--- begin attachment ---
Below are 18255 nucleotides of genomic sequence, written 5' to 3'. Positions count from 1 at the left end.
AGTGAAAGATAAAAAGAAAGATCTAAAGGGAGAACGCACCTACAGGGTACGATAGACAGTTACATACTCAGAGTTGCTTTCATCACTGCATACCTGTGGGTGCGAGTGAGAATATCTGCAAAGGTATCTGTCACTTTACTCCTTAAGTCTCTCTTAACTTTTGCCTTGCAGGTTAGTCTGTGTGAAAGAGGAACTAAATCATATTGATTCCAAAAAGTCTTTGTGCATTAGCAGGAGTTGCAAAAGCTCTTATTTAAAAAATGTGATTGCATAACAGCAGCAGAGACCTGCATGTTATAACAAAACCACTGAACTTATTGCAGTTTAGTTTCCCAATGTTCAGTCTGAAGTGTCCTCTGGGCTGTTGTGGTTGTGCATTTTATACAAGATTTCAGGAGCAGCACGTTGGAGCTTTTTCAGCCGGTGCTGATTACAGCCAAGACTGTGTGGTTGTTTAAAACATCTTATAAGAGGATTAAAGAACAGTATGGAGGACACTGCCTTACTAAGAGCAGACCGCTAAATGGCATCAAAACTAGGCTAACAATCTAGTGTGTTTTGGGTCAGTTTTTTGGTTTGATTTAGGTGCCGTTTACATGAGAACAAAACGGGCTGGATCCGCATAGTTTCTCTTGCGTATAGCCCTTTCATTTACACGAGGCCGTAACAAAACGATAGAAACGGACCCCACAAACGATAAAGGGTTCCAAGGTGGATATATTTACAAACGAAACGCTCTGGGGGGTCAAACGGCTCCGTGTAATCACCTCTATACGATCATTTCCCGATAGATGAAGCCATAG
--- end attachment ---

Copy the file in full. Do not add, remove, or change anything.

Below are 18255 nucleotides of genomic sequence, written 5' to 3'. Positions count from 1 at the left end.
AGTGAAAGATAAAAAGAAAGATCTAAAGGGAGAACGCACCTACAGGGTACGATAGACAGTTACATACTCAGAGTTGCTTTCATCACTGCATACCTGTGGGTGCGAGTGAGAATATCTGCAAAGGTATCTGTCACTTTACTCCTTAAGTCTCTCTTAACTTTTGCCTTGCAGGTTAGTCTGTGTGAAAGAGGAACTAAATCATATTGATTCCAAAAAGTCTTTGTGCATTAGCAGGAGTTGCAAAAGCTCTTATTTAAAAAATGTGATTGCATAACAGCAGCAGAGACCTGCATGTTATAACAAAACCACTGAACTTATTGCAGTTTAGTTTCCCAATGTTCAGTCTGAAGTGTCCTCTGGGCTGTTGTGGTTGTGCATTTTATACAAGATTTCAGGAGCAGCACGTTGGAGCTTTTTCAGCCGGTGCTGATTACAGCCAAGACTGTGTGGTTGTTTAAAACATCTTATAAGAGGATTAAAGAACAGTATGGAGGACACTGCCTTACTAAGAGCAGACCGCTAAATGGCATCAAAACTAGGCTAACAATCTAGTGTGTTTTGGGTCAGTTTTTTGGTTTGATTTAGGTGCCGTTTACATGAGAACAAAACGGGCTGGATCCGCATAGTTTCTCTTGCGTATAGCCCTTTCATTTACACGAGGCCGTAACAAAACGATAGAAACGGACCCCACAAACGATAAAGGGTTCCAAGGTGGATATATTTACAAACGAAACGCTCTGGGGGGTCAAACGGCTCCGTGTAATCACCTCTATACGATCATTTCCCGATAGATGAAGCCATAG